NSFW Lesbosexy Sunday Will Invite You In

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Welcome to NSFW Sunday!

+ “It always surprises me how little people can get away with knowing about sex workers,” writes Marlena Evans at the Toast. She also discusses Melissa Farley, an anti-sex work activist; how little people know about sex workers; and how great it is to have to demonstrate your own agency all the time for people who still won’t believe you:

“The platform we’ve given to people to evangelize about a job they’ve never worked and whose workers they are not listening to has created a climate in which I must prove beyond all doubt that my choice is my own. This was phrased best by a man I used to be friends with who would regularly post articles about the horrifying conditions of human trafficking, equating this with what I choose to do for a living. I sent him a message once explaining his false equivocation, and though he was not cruel or belligerent, he persisted, telling me: ”I’m still not sold on the supposed agency of sex work.’ […]

Choices are complicated – it should go without saying, but it doesn’t, not when an overwhelming number of people who have never done my job keep trying to keep my job illegal and my work unsafe. I have to sell them on my own agency.”

+ People change and evolve and relationships change and evolve. This is a fact but it is somehow always surprising. Maybe instead of expecting things to stay the same we should expect things to change, like careers and religions and opinions on having kids and also sexual attraction:

“The more we accept and understand the spectrum of human sexuality, the more we must grapple with the fact that sexual attraction can change over a lifetime. It’s complicated. There are no hard numbers on how often this happens given that it’s very nuanced, and ideally it becomes less traumatizing as greater acceptance of fluid sexualities emerges.

But if you try not to think of everyone as fitting into tidy little categories in the first place, notions of shifting attraction don’t have to wreck everything. Besides, it’s really the commitment to the relationship that matters most.”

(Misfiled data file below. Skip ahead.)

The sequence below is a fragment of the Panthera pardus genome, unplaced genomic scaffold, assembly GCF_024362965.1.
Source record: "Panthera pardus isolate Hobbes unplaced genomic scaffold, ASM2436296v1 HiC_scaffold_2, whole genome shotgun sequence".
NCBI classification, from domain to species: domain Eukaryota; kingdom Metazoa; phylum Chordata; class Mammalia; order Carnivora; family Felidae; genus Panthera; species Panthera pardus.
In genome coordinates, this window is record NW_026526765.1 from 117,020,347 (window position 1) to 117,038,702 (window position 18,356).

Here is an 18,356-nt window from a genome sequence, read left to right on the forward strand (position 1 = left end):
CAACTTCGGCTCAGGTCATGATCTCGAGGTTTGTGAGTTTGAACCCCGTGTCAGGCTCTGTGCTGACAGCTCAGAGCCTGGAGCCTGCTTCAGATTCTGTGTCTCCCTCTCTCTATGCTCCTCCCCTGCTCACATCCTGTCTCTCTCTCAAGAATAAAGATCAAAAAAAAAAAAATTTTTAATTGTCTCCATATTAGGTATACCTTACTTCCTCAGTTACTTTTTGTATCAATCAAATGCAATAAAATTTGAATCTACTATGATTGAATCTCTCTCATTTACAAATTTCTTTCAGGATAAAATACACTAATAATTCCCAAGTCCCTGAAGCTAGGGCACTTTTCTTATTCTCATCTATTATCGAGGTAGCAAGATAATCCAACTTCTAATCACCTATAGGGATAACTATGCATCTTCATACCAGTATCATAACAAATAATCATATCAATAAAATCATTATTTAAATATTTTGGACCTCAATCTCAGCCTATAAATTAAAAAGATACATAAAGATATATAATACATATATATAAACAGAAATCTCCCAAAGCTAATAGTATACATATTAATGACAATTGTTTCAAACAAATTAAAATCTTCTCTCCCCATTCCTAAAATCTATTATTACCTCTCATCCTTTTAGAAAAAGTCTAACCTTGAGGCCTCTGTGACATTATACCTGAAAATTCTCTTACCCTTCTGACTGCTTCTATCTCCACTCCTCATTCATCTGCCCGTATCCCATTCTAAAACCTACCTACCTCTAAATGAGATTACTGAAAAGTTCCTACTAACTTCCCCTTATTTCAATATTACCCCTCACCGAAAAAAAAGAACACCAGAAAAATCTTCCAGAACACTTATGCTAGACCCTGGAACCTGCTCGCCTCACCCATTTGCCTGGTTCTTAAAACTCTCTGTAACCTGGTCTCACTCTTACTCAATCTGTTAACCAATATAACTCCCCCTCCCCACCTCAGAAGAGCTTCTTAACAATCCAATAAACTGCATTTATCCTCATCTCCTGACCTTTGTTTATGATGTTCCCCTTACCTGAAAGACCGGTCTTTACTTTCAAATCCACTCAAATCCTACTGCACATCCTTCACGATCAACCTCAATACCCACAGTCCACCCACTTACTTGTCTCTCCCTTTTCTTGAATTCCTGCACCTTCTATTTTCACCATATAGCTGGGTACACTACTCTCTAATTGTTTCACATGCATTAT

+ Saying “thank you” helps, too.

Hayley Fingersmith and Sadie Lune via the crash pad

Hayley Fingersmith and Sadie Lune via the crash pad

+ Wondering how to even exist in a romantic relationship? Have interests and friends and your own life, earn each others’ trust, remember no one is perfect, define things on your own terms and together, and be your own whole person:

“The first, most important step is to be an advocate for yourself. Being in a relationship doesn’t mean that you stop caring for your own needs, and only care for the other person’s. You are in charge of taking care of you, physically and emotionally — the other person should not have that job. Don’t push yourself further, or be pushed further, than you want to go. Give your body what it needs to feel healthy.”

+ Sometimes people just feel sad after having sex.

+ If you want to join the Mile High Club, travel at night, don’t fly in economy and head to the washroom separately.

+ One main takeaway from this piece, and from a growing body of sex writing, is that we need to stop thinking in binaries and assuming situations are straightforward, and that by failing to do so we are simplifying what things are and limiting what they can be. Also “consensual” is a low bar for judging sex: